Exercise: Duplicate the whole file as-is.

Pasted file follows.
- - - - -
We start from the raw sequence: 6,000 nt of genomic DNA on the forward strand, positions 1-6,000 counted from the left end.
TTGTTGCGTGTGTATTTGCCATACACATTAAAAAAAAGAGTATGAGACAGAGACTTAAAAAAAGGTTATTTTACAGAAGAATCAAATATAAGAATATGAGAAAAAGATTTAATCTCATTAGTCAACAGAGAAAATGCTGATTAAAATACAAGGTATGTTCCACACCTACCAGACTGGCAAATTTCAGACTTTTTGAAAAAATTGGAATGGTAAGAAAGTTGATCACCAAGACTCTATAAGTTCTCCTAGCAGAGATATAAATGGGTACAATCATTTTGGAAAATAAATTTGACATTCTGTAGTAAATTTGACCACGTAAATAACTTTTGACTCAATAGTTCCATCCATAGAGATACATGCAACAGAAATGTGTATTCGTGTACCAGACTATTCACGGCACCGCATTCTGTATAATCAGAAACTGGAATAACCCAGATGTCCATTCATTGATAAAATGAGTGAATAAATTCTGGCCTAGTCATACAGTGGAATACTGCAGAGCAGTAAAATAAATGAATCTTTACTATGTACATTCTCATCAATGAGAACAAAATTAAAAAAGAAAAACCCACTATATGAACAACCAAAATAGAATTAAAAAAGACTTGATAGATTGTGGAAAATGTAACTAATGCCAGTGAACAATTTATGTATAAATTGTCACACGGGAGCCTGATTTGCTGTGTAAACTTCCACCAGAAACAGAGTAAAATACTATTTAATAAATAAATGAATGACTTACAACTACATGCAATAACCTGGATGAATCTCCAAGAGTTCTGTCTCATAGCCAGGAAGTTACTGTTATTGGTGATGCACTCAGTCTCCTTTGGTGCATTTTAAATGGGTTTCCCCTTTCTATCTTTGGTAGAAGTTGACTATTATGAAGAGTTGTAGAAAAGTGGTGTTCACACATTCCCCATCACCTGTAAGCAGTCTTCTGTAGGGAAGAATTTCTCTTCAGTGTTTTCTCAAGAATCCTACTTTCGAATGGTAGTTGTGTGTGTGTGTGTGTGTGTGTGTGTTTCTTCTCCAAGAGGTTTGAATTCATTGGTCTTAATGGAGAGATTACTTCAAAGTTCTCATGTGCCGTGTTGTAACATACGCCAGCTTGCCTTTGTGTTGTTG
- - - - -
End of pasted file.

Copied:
We start from the raw sequence: 6,000 nt of genomic DNA on the forward strand, positions 1-6,000 counted from the left end.
TTGTTGCGTGTGTATTTGCCATACACATTAAAAAAAAGAGTATGAGACAGAGACTTAAAAAAAGGTTATTTTACAGAAGAATCAAATATAAGAATATGAGAAAAAGATTTAATCTCATTAGTCAACAGAGAAAATGCTGATTAAAATACAAGGTATGTTCCACACCTACCAGACTGGCAAATTTCAGACTTTTTGAAAAAATTGGAATGGTAAGAAAGTTGATCACCAAGACTCTATAAGTTCTCCTAGCAGAGATATAAATGGGTACAATCATTTTGGAAAATAAATTTGACATTCTGTAGTAAATTTGACCACGTAAATAACTTTTGACTCAATAGTTCCATCCATAGAGATACATGCAACAGAAATGTGTATTCGTGTACCAGACTATTCACGGCACCGCATTCTGTATAATCAGAAACTGGAATAACCCAGATGTCCATTCATTGATAAAATGAGTGAATAAATTCTGGCCTAGTCATACAGTGGAATACTGCAGAGCAGTAAAATAAATGAATCTTTACTATGTACATTCTCATCAATGAGAACAAAATTAAAAAAGAAAAACCCACTATATGAACAACCAAAATAGAATTAAAAAAGACTTGATAGATTGTGGAAAATGTAACTAATGCCAGTGAACAATTTATGTATAAATTGTCACACGGGAGCCTGATTTGCTGTGTAAACTTCCACCAGAAACAGAGTAAAATACTATTTAATAAATAAATGAATGACTTACAACTACATGCAATAACCTGGATGAATCTCCAAGAGTTCTGTCTCATAGCCAGGAAGTTACTGTTATTGGTGATGCACTCAGTCTCCTTTGGTGCATTTTAAATGGGTTTCCCCTTTCTATCTTTGGTAGAAGTTGACTATTATGAAGAGTTGTAGAAAAGTGGTGTTCACACATTCCCCATCACCTGTAAGCAGTCTTCTGTAGGGAAGAATTTCTCTTCAGTGTTTTCTCAAGAATCCTACTTTCGAATGGTAGTTGTGTGTGTGTGTGTGTGTGTGTGTGTTTCTTCTCCAAGAGGTTTGAATTCATTGGTCTTAATGGAGAGATTACTTCAAAGTTCTCATGTGCCGTGTTGTAACATACGCCAGCTTGCCTTTGTGTTGTTG